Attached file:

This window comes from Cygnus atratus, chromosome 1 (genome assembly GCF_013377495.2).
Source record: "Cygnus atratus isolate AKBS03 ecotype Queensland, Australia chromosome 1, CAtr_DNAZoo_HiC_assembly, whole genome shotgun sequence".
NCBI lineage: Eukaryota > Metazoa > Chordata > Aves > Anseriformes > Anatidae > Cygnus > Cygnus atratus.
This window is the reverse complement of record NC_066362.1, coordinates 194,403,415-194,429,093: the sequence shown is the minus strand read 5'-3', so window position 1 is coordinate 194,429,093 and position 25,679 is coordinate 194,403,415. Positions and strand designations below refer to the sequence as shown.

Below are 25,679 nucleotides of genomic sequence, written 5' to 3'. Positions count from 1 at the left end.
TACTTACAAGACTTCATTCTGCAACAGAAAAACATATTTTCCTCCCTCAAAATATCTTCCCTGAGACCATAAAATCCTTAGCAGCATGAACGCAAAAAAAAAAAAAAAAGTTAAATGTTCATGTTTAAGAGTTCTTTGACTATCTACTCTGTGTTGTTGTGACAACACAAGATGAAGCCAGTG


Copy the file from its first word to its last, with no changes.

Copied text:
This window comes from Cygnus atratus, chromosome 1 (genome assembly GCF_013377495.2).
Source record: "Cygnus atratus isolate AKBS03 ecotype Queensland, Australia chromosome 1, CAtr_DNAZoo_HiC_assembly, whole genome shotgun sequence".
NCBI lineage: Eukaryota > Metazoa > Chordata > Aves > Anseriformes > Anatidae > Cygnus > Cygnus atratus.
This window is the reverse complement of record NC_066362.1, coordinates 194,403,415-194,429,093: the sequence shown is the minus strand read 5'-3', so window position 1 is coordinate 194,429,093 and position 25,679 is coordinate 194,403,415. Positions and strand designations below refer to the sequence as shown.

Below are 25,679 nucleotides of genomic sequence, written 5' to 3'. Positions count from 1 at the left end.
TACTTACAAGACTTCATTCTGCAACAGAAAAACATATTTTCCTCCCTCAAAATATCTTCCCTGAGACCATAAAATCCTTAGCAGCATGAACGCAAAAAAAAAAAAAAAAGTTAAATGTTCATGTTTAAGAGTTCTTTGACTATCTACTCTGTGTTGTTGTGACAACACAAGATGAAGCCAGTG